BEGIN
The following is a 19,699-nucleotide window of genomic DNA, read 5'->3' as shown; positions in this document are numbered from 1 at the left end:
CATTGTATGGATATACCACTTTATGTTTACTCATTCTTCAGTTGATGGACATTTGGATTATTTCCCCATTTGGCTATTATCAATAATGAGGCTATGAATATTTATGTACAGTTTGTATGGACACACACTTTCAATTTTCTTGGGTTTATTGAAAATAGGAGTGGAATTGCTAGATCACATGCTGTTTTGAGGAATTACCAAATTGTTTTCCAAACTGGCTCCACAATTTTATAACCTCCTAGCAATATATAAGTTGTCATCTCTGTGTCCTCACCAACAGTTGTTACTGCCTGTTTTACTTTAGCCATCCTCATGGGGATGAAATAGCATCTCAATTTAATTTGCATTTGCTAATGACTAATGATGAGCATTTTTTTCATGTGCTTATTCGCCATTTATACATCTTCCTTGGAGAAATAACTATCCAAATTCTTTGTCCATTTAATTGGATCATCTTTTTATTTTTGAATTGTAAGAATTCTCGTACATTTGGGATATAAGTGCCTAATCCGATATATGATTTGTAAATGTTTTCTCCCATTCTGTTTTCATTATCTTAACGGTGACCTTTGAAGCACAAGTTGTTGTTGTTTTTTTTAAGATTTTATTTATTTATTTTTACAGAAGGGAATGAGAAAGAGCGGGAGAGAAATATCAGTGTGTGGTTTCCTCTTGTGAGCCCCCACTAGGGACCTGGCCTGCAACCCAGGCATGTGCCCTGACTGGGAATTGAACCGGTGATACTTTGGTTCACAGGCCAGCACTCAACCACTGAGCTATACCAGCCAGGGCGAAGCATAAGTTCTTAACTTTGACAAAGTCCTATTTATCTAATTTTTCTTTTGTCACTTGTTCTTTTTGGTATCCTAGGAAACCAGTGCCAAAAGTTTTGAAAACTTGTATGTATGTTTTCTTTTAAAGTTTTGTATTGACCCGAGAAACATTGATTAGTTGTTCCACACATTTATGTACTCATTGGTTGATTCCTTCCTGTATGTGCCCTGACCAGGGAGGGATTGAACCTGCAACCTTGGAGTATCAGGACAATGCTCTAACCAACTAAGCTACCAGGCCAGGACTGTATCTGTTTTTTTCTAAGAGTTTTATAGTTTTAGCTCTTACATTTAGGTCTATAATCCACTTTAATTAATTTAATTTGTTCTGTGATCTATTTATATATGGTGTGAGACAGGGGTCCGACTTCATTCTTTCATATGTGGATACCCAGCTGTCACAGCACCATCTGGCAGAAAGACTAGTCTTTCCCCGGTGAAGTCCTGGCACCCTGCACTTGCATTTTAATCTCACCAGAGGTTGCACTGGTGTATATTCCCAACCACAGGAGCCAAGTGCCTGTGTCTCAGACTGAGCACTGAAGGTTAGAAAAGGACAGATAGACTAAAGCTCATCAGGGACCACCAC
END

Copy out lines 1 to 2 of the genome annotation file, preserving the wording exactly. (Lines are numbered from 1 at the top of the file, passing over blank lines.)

The following is a 19,699-nucleotide window of genomic DNA, read 5'->3' as shown; positions in this document are numbered from 1 at the left end:
CATTGTATGGATATACCACTTTATGTTTACTCATTCTTCAGTTGATGGACATTTGGATTATTTCCCCATTTGGCTATTATCAATAATGAGGCTATGAATATTTATGTACAGTTTGTATGGACACACACTTTCAATTTTCTTGGGTTTATTGAAAATAGGAGTGGAATTGCTAGATCACATGCTGTTTTGAGGAATTACCAAATTGTTTTCCAAACTGGCTCCACAATTTTATAACCTCCTAGCAATATATAAGTTGTCATCTCTGTGTCCTCACCAACAGTTGTTACTGCCTGTTTTACTTTAGCCATCCTCATGGGGATGAAATAGCATCTCAATTTAATTTGCATTTGCTAATGACTAATGATGAGCATTTTTTTCATGTGCTTATTCGCCATTTATACATCTTCCTTGGAGAAATAACTATCCAAATTCTTTGTCCATTTAATTGGATCATCTTTTTATTTTTGAATTGTAAGAATTCTCGTACATTTGGGATATAAGTGCCTAATCCGATATATGATTTGTAAATGTTTTCTCCCATTCTGTTTTCATTATCTTAACGGTGACCTTTGAAGCACAAGTTGTTGTTGTTTTTTTTAAGATTTTATTTATTTATTTTTACAGAAGGGAATGAGAAAGAGCGGGAGAGAAATATCAGTGTGTGGTTTCCTCTTGTGAGCCCCCACTAGGGACCTGGCCTGCAACCCAGGCATGTGCCCTGACTGGGAATTGAACCGGTGATACTTTGGTTCACAGGCCAGCACTCAACCACTGAGCTATACCAGCCAGGGCGAAGCATAAGTTCTTAACTTTGACAAAGTCCTATTTATCTAATTTTTCTTTTGTCACTTGTTCTTTTTGGTATCCTAGGAAACCAGTGCCAAAAGTTTTGAAAACTTGTATGTATGTTTTCTTTTAAAGTTTTGTATTGACCCGAGAAACATTGATTAGTTGTTCCACACATTTATGTACTCATTGGTTGATTCCTTCCTGTATGTGCCCTGACCAGGGAGGGATTGAACCTGCAACCTTGGAGTATCAGGACAATGCTCTAACCAACTAAGCTACCAGGCCAGGACTGTATCTGTTTTTTTCTAAGAGTTTTATAGTTTTAGCTCTTACATTTAGGTCTATAATCCACTTTAATTAATTTAATTTGTTCTGTGATCTATTTATATATGGTGTGAGACAGGGGTCCGACTTCATTCTTTCATATGTGGATACCCAGCTGTCACAGCACCATCTGGCAGAAAGACTAGTCTTTCCCCGGTGAAGTCCTGGCACCCTGCACTTGCATTTTAATCTCACCAGAGGTTGCACTGGTGTATATTCCCAACCACAGGAGCCAAGTGCCTGTGTCTCAGACTGAGCACTGAAGGTTAGAAAAGGACAGATAGACTAAAGCTCATCAGGGACCACCAC